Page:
Weekend Read - The Spy

Tuesday, February 28, 2017 Hiba Moeen 0 Comments


Picture snapped using Samsung Note 5
Weekends are always fun when you have a good book to read complimented by your much need fuel, COFFEE! And if you have a stock of bakery biscuits too then all you need to do is read and devour biscuits along with that frothy cup of coffee.

So today I'm going to discuss what I recently read, The Spy by Paulo Coelho that I bought from Liberty Books' Black Friday sale. Yes, I do not jump on the bandwagon of ridiculously buying clothes but instead hoarding on books was a good option. Well I hope I read them all soon, I'm a hoarder after all if not of clothes but books, yes. How can anyone forget the crazy traffic Karachi witnessed on the Black Friday and the chaos on roads, we as a nation need to equip ourselves more in terms of intellect and what we sound like once we start speaking rather than what we should look like. Looking presentable is everybody's right but you sounding intellectual is your country's right over you. 

So enough of the lecture, let's discuss what this book is about; be warned as it will make you feel sad but nonetheless it's a good read. 

Coelho, through his characters and their dialogues has a unique way of explaining the same thing from different perspectives as can be experienced via this book. It is based on a Dutch exotic dancer named Margaretha Geertruida Zelle who later adapted to a shorter name, Mata Hari; as Coelho expressed, 'Her only crime was to be an independent woman,' which she no doubt was and it's something that led to her execution eventually. Hers is a tale of melancholy and rapid paced stardom that had an even quicker downfall before she could even think beyond what struck her. She was used by someone to pull his hatred against
an entity and Mata Hari got accused for working as a German spy, whereas she was deceived into assuming that she was working for France.
 
This book has a good lesson regarding staying true to your roots and embracing who you actually are rather than what you want to become, as Margareth's mother expressed herself while handing her the Tulip seeds that she kept for years after that moment, "They're Tulip seeds, the symbol of our country. But, more than that, they represent a truth you must learn. These seeds will always be Tulips, even if at the moment you cannot tell them apart from other flowers. They will never turn into roses or sunflowers, no matter how much they might desire to. And if they try to deny their own existence, they will live life bitter and die."

And The Spy had varying opinions of characters about love, some I agreed with while some I disagreed with but here's the thing about the difference of opinions; you've got to listen to all and respect them for why and where they are coming from.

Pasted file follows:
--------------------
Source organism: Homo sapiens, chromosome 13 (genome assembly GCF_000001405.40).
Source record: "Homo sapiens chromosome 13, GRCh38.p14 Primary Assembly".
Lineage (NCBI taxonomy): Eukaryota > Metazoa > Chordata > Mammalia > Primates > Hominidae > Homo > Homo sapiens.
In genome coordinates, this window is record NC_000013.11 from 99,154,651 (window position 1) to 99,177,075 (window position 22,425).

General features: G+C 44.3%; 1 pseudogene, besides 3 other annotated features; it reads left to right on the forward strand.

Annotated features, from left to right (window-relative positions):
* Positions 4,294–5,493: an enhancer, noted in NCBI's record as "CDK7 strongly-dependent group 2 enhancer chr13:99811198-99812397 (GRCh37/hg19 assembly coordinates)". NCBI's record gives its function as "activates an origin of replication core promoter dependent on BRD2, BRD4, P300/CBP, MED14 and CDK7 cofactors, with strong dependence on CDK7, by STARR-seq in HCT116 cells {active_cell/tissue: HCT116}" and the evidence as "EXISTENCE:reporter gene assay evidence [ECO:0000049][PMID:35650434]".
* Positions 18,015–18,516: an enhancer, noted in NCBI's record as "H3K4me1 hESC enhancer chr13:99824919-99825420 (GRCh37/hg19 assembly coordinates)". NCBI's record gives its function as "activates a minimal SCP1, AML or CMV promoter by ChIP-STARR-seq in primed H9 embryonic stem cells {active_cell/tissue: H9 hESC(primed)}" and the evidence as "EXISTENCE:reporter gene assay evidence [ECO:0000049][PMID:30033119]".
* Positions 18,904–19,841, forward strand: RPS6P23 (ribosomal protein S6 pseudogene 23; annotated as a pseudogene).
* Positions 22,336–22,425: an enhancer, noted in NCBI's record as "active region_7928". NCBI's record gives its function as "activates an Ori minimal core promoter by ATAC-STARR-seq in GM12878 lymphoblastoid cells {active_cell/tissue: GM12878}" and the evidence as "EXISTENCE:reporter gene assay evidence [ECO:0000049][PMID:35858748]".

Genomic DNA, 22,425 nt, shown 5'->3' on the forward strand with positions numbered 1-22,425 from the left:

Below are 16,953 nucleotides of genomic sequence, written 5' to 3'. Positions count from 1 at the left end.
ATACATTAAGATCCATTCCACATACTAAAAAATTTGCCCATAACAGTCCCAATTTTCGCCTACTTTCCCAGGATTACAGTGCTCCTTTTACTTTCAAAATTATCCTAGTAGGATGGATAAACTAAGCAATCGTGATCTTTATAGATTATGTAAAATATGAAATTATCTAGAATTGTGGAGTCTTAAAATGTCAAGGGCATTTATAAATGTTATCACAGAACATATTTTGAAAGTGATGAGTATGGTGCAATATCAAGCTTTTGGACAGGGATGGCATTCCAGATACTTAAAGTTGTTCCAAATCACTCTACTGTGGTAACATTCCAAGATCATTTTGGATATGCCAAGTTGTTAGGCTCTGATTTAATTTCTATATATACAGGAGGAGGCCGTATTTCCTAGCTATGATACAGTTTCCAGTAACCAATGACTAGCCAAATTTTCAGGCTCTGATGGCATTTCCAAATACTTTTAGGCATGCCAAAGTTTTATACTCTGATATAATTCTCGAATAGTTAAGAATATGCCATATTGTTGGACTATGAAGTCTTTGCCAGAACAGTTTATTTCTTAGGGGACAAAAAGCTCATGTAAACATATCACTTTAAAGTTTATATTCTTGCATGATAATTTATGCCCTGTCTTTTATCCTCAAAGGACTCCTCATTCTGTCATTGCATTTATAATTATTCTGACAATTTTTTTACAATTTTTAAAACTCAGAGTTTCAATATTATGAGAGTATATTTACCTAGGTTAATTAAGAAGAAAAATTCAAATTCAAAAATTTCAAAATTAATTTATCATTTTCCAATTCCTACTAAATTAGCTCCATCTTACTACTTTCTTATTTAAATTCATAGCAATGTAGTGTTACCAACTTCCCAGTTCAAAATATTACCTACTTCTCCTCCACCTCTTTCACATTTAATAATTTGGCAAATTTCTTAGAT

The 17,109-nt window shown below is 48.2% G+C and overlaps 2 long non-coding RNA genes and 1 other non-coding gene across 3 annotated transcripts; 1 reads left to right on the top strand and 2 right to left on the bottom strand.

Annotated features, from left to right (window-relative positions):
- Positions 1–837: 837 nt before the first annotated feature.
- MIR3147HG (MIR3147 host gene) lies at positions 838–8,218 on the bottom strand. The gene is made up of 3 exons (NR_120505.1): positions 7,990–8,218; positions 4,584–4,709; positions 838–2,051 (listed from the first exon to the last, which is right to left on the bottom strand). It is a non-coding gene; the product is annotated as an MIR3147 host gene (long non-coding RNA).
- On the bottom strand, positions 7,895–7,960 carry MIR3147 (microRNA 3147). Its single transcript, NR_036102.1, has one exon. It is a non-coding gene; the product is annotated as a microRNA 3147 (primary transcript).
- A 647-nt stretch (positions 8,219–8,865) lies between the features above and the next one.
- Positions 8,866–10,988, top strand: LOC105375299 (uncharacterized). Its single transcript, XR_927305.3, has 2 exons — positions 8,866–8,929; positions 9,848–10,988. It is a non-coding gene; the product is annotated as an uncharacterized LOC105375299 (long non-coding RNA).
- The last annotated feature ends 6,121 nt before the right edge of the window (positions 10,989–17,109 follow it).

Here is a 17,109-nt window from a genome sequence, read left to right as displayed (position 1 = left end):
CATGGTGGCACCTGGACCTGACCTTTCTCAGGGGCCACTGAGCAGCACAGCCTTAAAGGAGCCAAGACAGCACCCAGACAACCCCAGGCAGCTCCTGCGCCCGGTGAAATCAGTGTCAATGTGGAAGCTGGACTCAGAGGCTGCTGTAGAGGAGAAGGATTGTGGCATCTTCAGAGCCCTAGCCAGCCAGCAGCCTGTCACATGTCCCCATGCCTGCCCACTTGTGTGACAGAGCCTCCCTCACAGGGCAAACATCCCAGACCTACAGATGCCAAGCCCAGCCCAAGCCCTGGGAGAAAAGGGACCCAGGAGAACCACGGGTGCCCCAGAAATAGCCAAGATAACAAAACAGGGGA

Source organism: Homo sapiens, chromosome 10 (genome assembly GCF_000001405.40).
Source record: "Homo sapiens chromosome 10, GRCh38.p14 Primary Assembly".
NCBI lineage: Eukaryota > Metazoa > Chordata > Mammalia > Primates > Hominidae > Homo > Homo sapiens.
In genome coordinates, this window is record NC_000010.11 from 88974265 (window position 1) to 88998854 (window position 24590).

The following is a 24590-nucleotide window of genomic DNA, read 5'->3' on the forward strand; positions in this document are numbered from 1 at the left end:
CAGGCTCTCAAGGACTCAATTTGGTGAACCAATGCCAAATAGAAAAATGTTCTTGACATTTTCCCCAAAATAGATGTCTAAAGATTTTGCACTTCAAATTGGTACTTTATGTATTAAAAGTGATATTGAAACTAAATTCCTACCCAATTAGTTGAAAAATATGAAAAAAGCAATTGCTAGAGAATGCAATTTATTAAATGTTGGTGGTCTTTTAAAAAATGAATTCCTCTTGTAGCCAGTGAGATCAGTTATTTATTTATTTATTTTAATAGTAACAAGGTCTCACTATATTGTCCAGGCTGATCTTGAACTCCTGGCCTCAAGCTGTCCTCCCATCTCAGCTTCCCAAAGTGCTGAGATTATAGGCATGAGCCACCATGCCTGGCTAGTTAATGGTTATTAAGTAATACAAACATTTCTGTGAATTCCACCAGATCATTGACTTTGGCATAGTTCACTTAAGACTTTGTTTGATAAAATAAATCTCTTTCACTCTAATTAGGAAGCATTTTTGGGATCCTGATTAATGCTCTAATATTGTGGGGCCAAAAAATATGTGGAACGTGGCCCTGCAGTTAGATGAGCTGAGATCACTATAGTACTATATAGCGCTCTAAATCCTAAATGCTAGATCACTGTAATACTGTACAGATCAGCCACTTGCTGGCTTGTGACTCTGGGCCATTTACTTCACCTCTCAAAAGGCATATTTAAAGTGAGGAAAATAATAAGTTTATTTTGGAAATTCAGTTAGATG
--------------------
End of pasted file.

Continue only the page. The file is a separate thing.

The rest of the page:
The Spy about 'Love':

1. "Never fall in love. Love is a poison. Once you fall in love, you lose control over your life - your heart and mind belong to someone else. Your existence is threatened. You start to do everything to hold on to your loved on and lose all sense of danger. Love, that inexplicable and dangerous thing, sweeps everything you are from the face of the Earth and, in its place, leaves only what your beloved wants you to be." - Madame Kireyevsky's advice to Mata Hari.

2. "Love is an act of faith and it's face should always be covered in mystery. Every moment should be lived with feeling and emotion because if we try to decipher it and understand it, the magic disappears." - Mata Hari's lawyer's letter to her before her execution (I think this also speaks volumes for people who like to post about their love life and their significant other very frequently on social media :) )    

3. "Love does not obey anyone and will betray those who try to decipher its mystery ... The body tires easily, but the spirit is always free and will help us get out, one day, from this infernal cycle of repeating the same mistake every generation. Although thoughts always remain the same, there is something stronger, and this is called love." - Mata Hari's lawyer's letter.

4.  Ecclesiastes saying:


I really liked Mata Hari's view as at one point in the book she is found saying, "Sin was not created by God; it was created by us when we tried to transform what was inevitable into something subjective. We ceased to see the whole and came to see just one part; and that part is loaded with guilt, rules, good versus evil, and each side thinking it's right." The sentence being so profound seems to relate with us as well as a nation, we are often seen busy accusing each other of being sinful and perceiving our own selves to be one of the most pious beings to have ever existed on the face of the Earth. And of course, accusing anyone of blasphemy is just a piece of cake isn't it. Therefore, if you actually ponder over some of the dialogues of this book, there is a lot to learn and ponder over a own thought processes.

Happy reading! :)

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